Sun Dec 20 08:12:22 EST 2009
I wonder whether the advertising/PR community is proving itself to be
as inept at naming of technologies as engineers have been. I'm an
engineer and I spent 16 years as an editor at a trade magazine that
circulates to electronic engineers. I did not think anyone could be as
bad at naming things as engineers are. My favorite stupid name in the
EE world is synthetic instruments, which are not synthetic; they are
real--just unconventional combinations of general-purpose devices and
specialized software. A perfectly good name for them would have been
synthesized instruments. Of course, all instruments are synthesized in
some manner of speaking, but to my ear and sensibilities synthesized
would have been tons better than synthetic, which over many decades
has been accepted as meaning fraudulent or phony. As for virtual ads,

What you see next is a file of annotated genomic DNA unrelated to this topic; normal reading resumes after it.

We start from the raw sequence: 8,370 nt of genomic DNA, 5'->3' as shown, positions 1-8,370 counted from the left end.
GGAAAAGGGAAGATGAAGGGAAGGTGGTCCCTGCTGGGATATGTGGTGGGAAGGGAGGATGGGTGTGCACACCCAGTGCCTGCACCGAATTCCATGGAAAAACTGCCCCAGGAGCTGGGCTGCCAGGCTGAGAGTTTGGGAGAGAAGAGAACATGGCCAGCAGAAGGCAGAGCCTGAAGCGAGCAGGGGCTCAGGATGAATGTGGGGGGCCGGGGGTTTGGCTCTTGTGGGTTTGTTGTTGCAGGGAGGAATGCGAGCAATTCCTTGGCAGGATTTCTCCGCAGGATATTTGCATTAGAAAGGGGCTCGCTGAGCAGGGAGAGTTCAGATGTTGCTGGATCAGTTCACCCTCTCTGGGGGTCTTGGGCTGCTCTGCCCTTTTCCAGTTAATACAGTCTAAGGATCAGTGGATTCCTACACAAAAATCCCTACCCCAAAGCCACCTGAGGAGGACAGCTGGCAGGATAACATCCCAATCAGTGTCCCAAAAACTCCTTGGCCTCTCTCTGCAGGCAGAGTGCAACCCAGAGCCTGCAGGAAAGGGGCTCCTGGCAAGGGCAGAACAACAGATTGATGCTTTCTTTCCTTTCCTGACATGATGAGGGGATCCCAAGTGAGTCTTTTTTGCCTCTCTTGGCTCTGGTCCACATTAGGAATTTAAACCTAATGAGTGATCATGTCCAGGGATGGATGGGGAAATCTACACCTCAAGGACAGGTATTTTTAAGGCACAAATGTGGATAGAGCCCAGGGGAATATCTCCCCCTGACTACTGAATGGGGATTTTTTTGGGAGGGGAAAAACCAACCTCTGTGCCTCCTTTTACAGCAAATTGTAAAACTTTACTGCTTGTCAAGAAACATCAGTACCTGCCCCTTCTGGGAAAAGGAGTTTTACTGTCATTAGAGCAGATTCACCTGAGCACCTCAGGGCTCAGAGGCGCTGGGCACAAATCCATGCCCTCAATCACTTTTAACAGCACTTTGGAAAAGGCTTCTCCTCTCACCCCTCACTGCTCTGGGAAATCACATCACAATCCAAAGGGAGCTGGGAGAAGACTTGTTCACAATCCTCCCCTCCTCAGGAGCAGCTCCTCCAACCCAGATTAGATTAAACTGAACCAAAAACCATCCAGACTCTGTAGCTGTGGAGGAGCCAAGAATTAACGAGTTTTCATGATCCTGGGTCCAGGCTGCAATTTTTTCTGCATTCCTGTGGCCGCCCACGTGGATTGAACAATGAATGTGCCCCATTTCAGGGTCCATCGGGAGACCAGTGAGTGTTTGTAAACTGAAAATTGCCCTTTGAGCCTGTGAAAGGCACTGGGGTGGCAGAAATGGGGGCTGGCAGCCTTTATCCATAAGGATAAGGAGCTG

I guess an appropriate name would be inserted ad images. Somehow, that
doesn't sound as cool as virtual ads even though I had no clue what
virtual ads were.
Dan Strassberg (email@example.com)
----- Original Message -----
From: "Richard Chonak" <firstname.lastname@example.org>
To: "Boston Radio Interest Board"
Sent: Sunday, December 20, 2009 1:52 AM
Subject: Re: virtual ads
> On 12/20/2009 01:48 AM, A. Joseph Ross wrote:
>> On 20 Dec 2009 at 0:25, Paul B. Walker, Jr. wrote:
>>> If you looked at the link in the post, you'd know.
>> I asked because I looked at the link, and I'm still not sure I
>> understand it.
> I think it refers to the lottery ad, which is presumably a
> computer-generated image (CGI) integrated into the scene.
> "Virtual" isn't that good a word for it: it's an ad all right. Why
> not call it CGI, or Image Fraud, or something that describes it more
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